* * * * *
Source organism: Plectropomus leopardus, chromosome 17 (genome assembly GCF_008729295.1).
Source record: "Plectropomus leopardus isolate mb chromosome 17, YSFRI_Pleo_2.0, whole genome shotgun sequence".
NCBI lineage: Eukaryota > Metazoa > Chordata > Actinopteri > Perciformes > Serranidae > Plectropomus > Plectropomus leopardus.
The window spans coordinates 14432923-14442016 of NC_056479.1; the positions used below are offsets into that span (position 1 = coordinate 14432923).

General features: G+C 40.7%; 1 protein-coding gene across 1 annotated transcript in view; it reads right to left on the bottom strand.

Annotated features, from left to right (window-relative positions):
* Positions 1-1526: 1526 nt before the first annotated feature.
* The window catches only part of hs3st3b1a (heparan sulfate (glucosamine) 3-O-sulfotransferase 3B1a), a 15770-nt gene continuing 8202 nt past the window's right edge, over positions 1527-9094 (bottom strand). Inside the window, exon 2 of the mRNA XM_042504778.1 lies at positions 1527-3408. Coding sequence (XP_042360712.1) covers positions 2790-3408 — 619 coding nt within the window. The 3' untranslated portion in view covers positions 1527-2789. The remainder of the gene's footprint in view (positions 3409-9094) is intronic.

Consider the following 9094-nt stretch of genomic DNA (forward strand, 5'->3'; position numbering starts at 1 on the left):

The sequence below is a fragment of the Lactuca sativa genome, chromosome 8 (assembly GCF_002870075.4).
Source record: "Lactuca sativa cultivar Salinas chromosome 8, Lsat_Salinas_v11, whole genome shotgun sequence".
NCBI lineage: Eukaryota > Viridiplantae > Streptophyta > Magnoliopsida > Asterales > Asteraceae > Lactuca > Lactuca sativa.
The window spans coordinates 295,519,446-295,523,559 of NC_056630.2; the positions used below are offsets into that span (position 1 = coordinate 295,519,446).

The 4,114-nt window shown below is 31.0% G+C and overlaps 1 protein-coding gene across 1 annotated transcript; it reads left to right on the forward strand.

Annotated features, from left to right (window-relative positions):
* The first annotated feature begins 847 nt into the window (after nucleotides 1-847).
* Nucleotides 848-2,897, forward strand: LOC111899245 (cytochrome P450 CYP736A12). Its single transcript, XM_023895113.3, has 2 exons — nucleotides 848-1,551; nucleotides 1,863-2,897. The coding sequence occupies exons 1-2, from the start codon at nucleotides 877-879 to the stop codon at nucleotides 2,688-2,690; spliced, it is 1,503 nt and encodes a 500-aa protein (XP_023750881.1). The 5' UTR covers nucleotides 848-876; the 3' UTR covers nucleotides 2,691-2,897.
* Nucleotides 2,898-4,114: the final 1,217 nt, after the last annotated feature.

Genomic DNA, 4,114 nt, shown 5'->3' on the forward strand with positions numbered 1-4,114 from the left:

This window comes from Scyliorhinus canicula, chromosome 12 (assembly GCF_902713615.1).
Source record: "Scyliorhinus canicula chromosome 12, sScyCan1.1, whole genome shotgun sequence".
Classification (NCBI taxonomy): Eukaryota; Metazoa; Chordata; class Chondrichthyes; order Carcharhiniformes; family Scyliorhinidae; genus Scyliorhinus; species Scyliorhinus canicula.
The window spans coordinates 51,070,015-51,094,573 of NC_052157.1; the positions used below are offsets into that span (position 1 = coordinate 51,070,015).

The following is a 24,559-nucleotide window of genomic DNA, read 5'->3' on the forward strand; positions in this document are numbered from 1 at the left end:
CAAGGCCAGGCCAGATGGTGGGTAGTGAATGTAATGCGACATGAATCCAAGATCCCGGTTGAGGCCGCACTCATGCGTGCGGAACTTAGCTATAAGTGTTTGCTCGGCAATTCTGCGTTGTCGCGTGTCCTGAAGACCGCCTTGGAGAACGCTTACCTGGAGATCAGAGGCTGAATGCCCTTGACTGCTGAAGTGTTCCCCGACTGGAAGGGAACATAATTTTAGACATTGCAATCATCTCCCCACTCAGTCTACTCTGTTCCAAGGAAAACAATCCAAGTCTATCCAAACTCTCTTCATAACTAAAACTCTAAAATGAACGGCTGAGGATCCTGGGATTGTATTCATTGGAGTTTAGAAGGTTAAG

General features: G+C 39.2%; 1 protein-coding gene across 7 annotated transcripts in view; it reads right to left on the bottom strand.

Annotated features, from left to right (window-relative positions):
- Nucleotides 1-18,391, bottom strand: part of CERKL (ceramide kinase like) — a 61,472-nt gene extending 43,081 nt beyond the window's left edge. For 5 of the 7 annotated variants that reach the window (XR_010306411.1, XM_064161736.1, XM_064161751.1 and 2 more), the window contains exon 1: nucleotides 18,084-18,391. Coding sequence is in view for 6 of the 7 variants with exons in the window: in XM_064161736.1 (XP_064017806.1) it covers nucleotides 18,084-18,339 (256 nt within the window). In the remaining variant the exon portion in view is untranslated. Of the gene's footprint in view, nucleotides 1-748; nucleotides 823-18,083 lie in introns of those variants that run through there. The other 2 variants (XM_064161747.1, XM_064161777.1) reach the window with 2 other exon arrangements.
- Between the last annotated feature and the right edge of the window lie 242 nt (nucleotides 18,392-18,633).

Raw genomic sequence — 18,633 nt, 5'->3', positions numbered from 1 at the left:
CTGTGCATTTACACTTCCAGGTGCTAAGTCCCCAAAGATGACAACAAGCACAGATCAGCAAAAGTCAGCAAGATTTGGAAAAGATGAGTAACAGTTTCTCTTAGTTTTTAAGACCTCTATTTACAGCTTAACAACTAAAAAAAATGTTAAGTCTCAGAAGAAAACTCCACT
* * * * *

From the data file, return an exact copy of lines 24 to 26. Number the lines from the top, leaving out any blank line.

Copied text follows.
The following is a 24,559-nucleotide window of genomic DNA, read 5'->3' on the forward strand; positions in this document are numbered from 1 at the left end:
CAAGGCCAGGCCAGATGGTGGGTAGTGAATGTAATGCGACATGAATCCAAGATCCCGGTTGAGGCCGCACTCATGCGTGCGGAACTTAGCTATAAGTGTTTGCTCGGCAATTCTGCGTTGTCGCGTGTCCTGAAGACCGCCTTGGAGAACGCTTACCTGGAGATCAGAGGCTGAATGCCCTTGACTGCTGAAGTGTTCCCCGACTGGAAGGGAACATAATTTTAGACATTGCAATCATCTCCCCACTCAGTCTACTCTGTTCCAAGGAAAACAATCCAAGTCTATCCAAACTCTCTTCATAACTAAAACTCTAAAATGAACGGCTGAGGATCCTGGGATTGTATTCATTGGAGTTTAGAAGGTTAAG

General features: G+C 39.2%; 1 protein-coding gene across 7 annotated transcripts in view; it reads right to left on the bottom strand.